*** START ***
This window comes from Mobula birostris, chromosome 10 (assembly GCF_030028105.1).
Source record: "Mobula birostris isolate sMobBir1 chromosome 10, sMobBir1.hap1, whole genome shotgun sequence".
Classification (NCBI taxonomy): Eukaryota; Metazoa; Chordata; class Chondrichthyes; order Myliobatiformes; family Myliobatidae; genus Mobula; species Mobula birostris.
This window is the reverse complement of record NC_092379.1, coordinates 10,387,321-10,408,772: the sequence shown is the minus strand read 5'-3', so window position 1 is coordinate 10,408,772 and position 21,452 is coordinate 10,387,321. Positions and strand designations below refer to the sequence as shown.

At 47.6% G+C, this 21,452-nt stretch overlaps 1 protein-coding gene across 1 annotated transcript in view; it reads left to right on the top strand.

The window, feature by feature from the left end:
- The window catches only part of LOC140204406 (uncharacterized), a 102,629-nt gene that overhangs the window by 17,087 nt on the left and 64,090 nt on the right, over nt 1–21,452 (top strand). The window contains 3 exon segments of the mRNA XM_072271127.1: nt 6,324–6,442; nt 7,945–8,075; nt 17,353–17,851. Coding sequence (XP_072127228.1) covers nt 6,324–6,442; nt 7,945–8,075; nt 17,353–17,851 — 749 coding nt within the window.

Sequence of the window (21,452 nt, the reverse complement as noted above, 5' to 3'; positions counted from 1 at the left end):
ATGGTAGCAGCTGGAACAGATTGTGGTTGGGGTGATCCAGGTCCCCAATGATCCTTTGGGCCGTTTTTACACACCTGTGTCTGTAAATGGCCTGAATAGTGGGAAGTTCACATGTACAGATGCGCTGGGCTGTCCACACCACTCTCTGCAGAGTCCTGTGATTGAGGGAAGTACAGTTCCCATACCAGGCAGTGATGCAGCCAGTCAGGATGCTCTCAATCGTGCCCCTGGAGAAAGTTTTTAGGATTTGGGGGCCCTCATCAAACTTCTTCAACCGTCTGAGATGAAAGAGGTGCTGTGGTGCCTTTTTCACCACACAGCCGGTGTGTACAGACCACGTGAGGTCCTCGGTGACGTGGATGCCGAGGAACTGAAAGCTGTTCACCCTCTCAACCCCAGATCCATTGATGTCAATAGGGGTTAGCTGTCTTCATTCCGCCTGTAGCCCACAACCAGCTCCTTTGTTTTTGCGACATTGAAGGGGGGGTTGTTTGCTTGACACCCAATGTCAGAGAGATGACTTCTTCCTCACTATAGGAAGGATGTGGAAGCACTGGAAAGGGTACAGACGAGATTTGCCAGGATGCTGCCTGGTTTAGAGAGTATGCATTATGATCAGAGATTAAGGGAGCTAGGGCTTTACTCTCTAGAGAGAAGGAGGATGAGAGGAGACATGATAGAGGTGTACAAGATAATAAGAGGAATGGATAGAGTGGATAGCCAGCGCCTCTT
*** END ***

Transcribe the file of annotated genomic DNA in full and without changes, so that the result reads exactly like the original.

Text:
This window comes from Mobula birostris, chromosome 10 (assembly GCF_030028105.1).
Source record: "Mobula birostris isolate sMobBir1 chromosome 10, sMobBir1.hap1, whole genome shotgun sequence".
Classification (NCBI taxonomy): Eukaryota; Metazoa; Chordata; class Chondrichthyes; order Myliobatiformes; family Myliobatidae; genus Mobula; species Mobula birostris.
This window is the reverse complement of record NC_092379.1, coordinates 10,387,321-10,408,772: the sequence shown is the minus strand read 5'-3', so window position 1 is coordinate 10,408,772 and position 21,452 is coordinate 10,387,321. Positions and strand designations below refer to the sequence as shown.

At 47.6% G+C, this 21,452-nt stretch overlaps 1 protein-coding gene across 1 annotated transcript in view; it reads left to right on the top strand.

The window, feature by feature from the left end:
- The window catches only part of LOC140204406 (uncharacterized), a 102,629-nt gene that overhangs the window by 17,087 nt on the left and 64,090 nt on the right, over nt 1–21,452 (top strand). The window contains 3 exon segments of the mRNA XM_072271127.1: nt 6,324–6,442; nt 7,945–8,075; nt 17,353–17,851. Coding sequence (XP_072127228.1) covers nt 6,324–6,442; nt 7,945–8,075; nt 17,353–17,851 — 749 coding nt within the window.

Sequence of the window (21,452 nt, the reverse complement as noted above, 5' to 3'; positions counted from 1 at the left end):
ATGGTAGCAGCTGGAACAGATTGTGGTTGGGGTGATCCAGGTCCCCAATGATCCTTTGGGCCGTTTTTACACACCTGTGTCTGTAAATGGCCTGAATAGTGGGAAGTTCACATGTACAGATGCGCTGGGCTGTCCACACCACTCTCTGCAGAGTCCTGTGATTGAGGGAAGTACAGTTCCCATACCAGGCAGTGATGCAGCCAGTCAGGATGCTCTCAATCGTGCCCCTGGAGAAAGTTTTTAGGATTTGGGGGCCCTCATCAAACTTCTTCAACCGTCTGAGATGAAAGAGGTGCTGTGGTGCCTTTTTCACCACACAGCCGGTGTGTACAGACCACGTGAGGTCCTCGGTGACGTGGATGCCGAGGAACTGAAAGCTGTTCACCCTCTCAACCCCAGATCCATTGATGTCAATAGGGGTTAGCTGTCTTCATTCCGCCTGTAGCCCACAACCAGCTCCTTTGTTTTTGCGACATTGAAGGGGGGGTTGTTTGCTTGACACCCAATGTCAGAGAGATGACTTCTTCCTCACTATAGGAAGGATGTGGAAGCACTGGAAAGGGTACAGACGAGATTTGCCAGGATGCTGCCTGGTTTAGAGAGTATGCATTATGATCAGAGATTAAGGGAGCTAGGGCTTTACTCTCTAGAGAGAAGGAGGATGAGAGGAGACATGATAGAGGTGTACAAGATAATAAGAGGAATGGATAGAGTGGATAGCCAGCGCCTCTT